The Data Storage Rule of Three

If you really want to keep your data safe and ensure that it will not be lost, destroyed, or corrupted in the event of a disaster, most storage practitioners advise keeping it in at least three locations.

A single location gives you virtually no protection against disaster. Two locations might be enough, as long as one is offsite – but even then you risk data loss if both locations fail at the same time. For example, imagine a virus corrupts your server and wipes out your CRM database. You go to a tape backup to repopulate the database, only to discover that the backup is worn out or corrupted. Or, as we’ve read about numerous times in the news, your tape backup gets stolen out of your home, car, or wherever you’re storing it.

 

That’s why you really need three separate locations for your data, with at least one of them offsite. While all three locations or media could theoretically fail at the same time, the chances of that happening are minimal.

 

So why must one location be off site? To avoid a tragedy like the following one happening to your business. (We’re not naming names here because this isn’t a story about a client – but it did happen to somebody we know. We wish they had been clients, because we could have made certain this didn’t happen!)

 

A long-established company had years’ worth of data to store, including a CRM system and detailed records on past projects. They knew it was important to be well covered when it came to backups, and their technician assured them the data was stored in three places.

 

Then disaster struck – not through any fault of the company. A fire broke out in a neighboring office, and before long the whole building was engulfed in flames. Every server, every computer, and every other piece of electronic equipment in the building was trashed.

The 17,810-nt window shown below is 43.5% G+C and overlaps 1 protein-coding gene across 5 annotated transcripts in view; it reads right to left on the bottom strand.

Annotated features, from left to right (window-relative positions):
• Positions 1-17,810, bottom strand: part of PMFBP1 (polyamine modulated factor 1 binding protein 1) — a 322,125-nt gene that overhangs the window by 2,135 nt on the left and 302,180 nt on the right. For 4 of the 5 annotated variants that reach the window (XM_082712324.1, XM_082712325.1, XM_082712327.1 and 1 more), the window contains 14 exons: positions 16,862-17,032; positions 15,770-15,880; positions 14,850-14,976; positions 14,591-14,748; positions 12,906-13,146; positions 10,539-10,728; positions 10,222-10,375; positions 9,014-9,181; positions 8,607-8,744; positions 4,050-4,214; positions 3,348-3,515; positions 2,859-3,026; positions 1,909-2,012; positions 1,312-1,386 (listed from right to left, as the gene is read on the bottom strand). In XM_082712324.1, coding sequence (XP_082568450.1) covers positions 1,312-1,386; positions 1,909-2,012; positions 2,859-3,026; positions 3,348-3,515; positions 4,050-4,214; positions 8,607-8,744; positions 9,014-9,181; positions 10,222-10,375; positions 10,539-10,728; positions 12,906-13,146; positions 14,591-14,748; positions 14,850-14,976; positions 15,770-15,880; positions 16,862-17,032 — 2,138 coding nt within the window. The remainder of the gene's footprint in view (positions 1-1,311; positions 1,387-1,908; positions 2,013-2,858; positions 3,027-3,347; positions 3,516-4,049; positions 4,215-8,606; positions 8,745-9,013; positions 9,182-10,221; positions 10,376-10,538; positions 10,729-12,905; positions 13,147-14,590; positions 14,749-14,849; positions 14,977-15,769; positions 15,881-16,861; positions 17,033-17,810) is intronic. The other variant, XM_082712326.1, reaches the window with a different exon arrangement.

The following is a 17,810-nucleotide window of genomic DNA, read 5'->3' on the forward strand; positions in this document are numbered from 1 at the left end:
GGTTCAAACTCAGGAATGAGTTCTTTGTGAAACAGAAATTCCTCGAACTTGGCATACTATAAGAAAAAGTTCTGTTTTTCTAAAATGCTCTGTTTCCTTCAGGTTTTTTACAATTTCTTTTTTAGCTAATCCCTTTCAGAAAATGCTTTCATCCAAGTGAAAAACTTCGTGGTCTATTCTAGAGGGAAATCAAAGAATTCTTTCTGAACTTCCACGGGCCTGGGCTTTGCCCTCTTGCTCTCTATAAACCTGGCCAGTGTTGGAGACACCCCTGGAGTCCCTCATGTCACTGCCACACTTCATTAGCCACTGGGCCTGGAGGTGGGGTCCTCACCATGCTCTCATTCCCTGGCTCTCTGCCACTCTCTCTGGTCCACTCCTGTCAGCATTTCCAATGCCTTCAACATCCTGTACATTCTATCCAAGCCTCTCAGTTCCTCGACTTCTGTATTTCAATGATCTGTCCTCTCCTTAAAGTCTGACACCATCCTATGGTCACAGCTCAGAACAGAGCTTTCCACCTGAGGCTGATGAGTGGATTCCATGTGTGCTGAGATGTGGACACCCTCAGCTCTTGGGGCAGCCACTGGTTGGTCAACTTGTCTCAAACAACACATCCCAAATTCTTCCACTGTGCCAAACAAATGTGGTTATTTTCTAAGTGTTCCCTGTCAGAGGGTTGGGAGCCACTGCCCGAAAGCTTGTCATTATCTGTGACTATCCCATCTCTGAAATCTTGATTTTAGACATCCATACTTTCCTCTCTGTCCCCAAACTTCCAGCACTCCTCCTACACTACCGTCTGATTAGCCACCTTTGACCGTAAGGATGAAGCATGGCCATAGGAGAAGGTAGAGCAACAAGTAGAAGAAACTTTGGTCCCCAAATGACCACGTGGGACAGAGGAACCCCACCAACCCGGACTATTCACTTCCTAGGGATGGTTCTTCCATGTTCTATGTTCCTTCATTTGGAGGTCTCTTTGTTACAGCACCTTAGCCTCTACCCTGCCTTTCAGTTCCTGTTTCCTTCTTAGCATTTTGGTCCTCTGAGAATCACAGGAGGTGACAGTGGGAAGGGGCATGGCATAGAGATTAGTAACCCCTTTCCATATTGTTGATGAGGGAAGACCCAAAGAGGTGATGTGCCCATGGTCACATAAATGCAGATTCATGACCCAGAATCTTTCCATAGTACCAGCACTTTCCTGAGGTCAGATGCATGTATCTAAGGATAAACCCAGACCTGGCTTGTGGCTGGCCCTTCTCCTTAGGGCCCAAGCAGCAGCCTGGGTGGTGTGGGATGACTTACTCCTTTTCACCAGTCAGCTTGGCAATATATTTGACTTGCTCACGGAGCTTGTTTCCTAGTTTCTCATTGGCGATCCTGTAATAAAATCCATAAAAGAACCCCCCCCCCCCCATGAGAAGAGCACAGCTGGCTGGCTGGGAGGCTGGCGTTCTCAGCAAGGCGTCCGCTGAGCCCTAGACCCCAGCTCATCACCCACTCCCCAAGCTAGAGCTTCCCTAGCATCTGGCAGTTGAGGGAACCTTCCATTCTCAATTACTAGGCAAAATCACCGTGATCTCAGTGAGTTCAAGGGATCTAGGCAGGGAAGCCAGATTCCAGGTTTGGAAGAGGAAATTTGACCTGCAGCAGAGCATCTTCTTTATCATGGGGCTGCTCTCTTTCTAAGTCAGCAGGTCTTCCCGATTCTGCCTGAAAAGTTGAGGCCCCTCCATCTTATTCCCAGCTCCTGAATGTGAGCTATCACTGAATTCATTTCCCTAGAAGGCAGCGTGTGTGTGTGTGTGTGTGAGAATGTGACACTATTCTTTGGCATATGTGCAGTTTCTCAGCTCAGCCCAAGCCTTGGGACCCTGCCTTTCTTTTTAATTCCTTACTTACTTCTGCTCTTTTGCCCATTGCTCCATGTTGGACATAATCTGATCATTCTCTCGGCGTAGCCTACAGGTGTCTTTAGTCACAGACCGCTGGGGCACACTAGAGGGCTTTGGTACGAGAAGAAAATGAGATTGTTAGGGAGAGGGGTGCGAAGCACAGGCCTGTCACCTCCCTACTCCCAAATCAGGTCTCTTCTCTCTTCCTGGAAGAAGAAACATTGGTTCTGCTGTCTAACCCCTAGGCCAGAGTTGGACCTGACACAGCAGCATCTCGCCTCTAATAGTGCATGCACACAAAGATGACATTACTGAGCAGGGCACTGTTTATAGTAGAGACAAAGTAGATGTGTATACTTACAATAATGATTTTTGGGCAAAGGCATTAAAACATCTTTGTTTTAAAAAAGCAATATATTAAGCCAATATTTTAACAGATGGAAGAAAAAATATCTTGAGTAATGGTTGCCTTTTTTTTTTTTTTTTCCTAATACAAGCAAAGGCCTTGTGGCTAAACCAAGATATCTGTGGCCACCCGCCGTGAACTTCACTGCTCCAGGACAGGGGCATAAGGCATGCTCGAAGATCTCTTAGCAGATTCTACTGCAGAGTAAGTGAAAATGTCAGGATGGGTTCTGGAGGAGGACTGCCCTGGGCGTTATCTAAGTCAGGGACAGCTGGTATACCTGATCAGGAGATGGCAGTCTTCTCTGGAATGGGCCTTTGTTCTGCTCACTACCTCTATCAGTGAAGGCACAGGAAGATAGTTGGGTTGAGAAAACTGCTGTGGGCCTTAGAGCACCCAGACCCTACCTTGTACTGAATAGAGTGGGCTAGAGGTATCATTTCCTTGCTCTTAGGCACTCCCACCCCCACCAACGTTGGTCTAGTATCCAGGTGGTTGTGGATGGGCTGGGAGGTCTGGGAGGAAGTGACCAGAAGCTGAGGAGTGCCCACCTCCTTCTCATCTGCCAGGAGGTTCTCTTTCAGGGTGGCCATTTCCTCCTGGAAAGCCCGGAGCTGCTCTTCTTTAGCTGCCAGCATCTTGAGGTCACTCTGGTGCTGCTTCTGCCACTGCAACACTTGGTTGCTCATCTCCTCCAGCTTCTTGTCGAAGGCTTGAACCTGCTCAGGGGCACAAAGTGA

You might think the company would be fine – after all, they had redundant storage, and surely one of their storage devices was offsite, right? Wrong. The data was indeed in three places: on the server, on a drive next to the server, and on another drive in the next room.

 

This story illustrates precisely why it isn’t enough to keep multiple copies of your data. One or more of those copies must be stored offsite – preferably in a geographic location that’s not prone to flooding, hurricanes, or tornadoes. (That’s why many high-security data centers are located in the desert: they’re far from major metropolitan areas that are more vulnerable to terrorist attacks and power outages, and they also tend to suffer from fewer natural disasters.)

 

So the next time you talk to your IT provider, you might ask them two things:

 

  1. How many copies of our data are we keeping?
  2. Where are those copies being kept?

 

Once you have those answers, you’ll know a lot about how well equipped your business really is to weather disaster.

 

CMIT Guardian, our backup and disaster recovery service, automatically stores data in highly secured data centers with round-the-clock monitoring and security, advanced fire detection and suppression systems, seismic safeguards, and diesel generators for continuous and reliable protection. To find out more about CMIT Guardian, click here.

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